And the highlight last night, one of many, was Jeremy Roenick who played in the 1992 Finals in which the Hawks lost. Now announcing the game, he said to his co-hosts, "...and it's redemption. For that boy back in '92. I saw him, crying when we were leaving the ice..." and he teared up.
I didn't think it would happen in my lifetime.
Monday, June 7, 2010
I washed my Chicago fleece throw after the second loss in Philly, to wash away the bad mojo. See? It worked.
I've got another little hockey short in the works. I'll publish it to celebrate them winning the Stanley Cup.
Sunday, June 6, 2010
My rating: 5 of 5 stars
I'm interested in what other writers of GLBT think of Marion Zimmer Bradley. I feel almost as if a piece of her got blown into my heart a decade ago. Like a dandelion gone to seed.
The Mists of Avalon was the first Arthurian legend based book that answered the need I had to see strong female characters in my favorite myth. Poor old Lord Tennyson had pretty much destroyed the women of the Round Table for me. Mindless idiots and evil witches. The Mists of Avalon was a sort of redemption.
Bradley was incredibly prolific and I haven't read all of her books. I'm thinking I may get myself down to a local used bookstore and find a few that I've missed.
This one reads, at times, like fan fiction. There are thousands of tiny story arcs shooting off into space while we follow the main three: Family, Flying trapeze history, and illegal love.
The last is handled with such insight and sympathy I am stunned every time I read it. She describes the loneliness, self-hatred and fear. The anger at having to hide this one true and beautiful thing in ones life, as if one is ashamed. And she does it simply and subtly, not hammering it home or making too much of it.
I think it ads to the book to know that one of her husbands was a gay man with whom she had a child. They were eventually divorced, but he and she remained friends. Bradley's deep compassion and love for human beings permeates all of her books. Her women and men are strong, sympathetic, and filled with mutual respect for each other.
The book is over 600 pages long. I've read it twice now. Towards the end, I find myself slowing and reading every page, savoring the world and the characters. This time I waited a week to read the last twenty pages, just to make it last.
I wish I could have met her. Her voice, nonetheless, is one of those that lives in my head.
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Saturday, June 5, 2010
We've been watching them play all year and I think we know them well enough to feel forboding and that nasty twinge in the gut with which Chicago sports fans are all too familiar...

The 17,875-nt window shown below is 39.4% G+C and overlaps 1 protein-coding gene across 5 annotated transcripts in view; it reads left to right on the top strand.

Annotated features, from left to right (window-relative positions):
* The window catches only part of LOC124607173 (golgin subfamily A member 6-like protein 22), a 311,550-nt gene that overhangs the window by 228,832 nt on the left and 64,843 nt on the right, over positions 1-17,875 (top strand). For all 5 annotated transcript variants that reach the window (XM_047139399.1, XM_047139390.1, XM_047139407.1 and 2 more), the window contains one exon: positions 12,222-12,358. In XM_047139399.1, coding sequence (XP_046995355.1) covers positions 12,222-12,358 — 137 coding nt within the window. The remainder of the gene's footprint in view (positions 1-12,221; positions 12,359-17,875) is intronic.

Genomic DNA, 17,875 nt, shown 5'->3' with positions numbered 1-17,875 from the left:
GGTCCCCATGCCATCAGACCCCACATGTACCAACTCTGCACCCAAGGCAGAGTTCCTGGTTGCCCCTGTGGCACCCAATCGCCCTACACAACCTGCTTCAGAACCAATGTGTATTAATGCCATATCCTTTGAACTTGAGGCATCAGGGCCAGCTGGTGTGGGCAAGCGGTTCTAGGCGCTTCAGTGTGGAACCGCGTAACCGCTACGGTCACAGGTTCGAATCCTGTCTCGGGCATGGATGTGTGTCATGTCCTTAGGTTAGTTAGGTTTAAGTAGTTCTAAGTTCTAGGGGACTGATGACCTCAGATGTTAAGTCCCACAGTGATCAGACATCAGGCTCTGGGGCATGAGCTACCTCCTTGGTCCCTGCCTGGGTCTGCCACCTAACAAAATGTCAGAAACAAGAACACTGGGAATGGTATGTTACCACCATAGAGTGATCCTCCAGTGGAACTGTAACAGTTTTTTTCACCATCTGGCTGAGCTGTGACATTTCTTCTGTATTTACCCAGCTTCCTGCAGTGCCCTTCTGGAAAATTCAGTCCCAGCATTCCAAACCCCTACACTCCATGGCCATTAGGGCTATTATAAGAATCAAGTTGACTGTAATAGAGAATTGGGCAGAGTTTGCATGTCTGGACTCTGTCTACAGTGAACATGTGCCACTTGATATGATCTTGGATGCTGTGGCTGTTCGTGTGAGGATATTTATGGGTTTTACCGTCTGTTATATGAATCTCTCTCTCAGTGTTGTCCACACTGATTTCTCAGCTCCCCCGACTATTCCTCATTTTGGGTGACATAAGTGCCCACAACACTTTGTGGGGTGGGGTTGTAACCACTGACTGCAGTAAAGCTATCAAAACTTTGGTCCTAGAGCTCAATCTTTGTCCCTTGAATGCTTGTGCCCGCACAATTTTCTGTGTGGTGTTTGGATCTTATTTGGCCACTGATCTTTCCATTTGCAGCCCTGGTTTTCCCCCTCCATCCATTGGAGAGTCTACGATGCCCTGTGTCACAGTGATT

I'm writing today and trying not to think about it.
Monday, May 31, 2010
Now I'm trying to figure out Wikipedia. bleh. Anything to distract me. I've already screamed myself hoarse, scared the dogs and I think my neighbor is staring at me from her bedroom window.
Happy Memorial Day everyone! and LETS GO BLACKHAWKS!!!!
Saturday, May 29, 2010
So I'm a little crazy tonight. And hoarse. I'm not taking this damned jersey off until they win.
Thursday, May 27, 2010
I've gone back to work at one of the studios. It's like picking up your lantern and going back into the cave. Limited email and cellphone. A massive, network surveyed computer system that discourages browsing (as if I had time).
I'll be checking in periodically and I should be around on weekends. Haven't got my log in working yet so blogger and I aren't compatible while at work...
Wish me luck.
Saturday, May 22, 2010
My rating: 5 of 5 stars
Virginia Woolf's "Mrs. Dalloway" is 85 today. There is a good blog post on the book here. For myself, "To the Lighthouse" and "Jacob's Room" were the most moving of her works. I absolutely hate all of the movies. It's obscene to translate Woolf to film.
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Friday, May 21, 2010
So, before I could take a picture of the Purple Velvet Cake (which would have been the Red Velvet Cake except the birthday girl requested purple) Buddy decided to taste some of the strawberry festooned frosting.
Or at least that's the story the other two dogs told me when they came charging upstairs to report that something terribly exciting was happening downstairs. Downstairs, Buddy was in a corner trying to look innocent and like he'd just woken from a nap, the Purple Velvet Cake was frosting side down on the kitchen floor with a broken plate.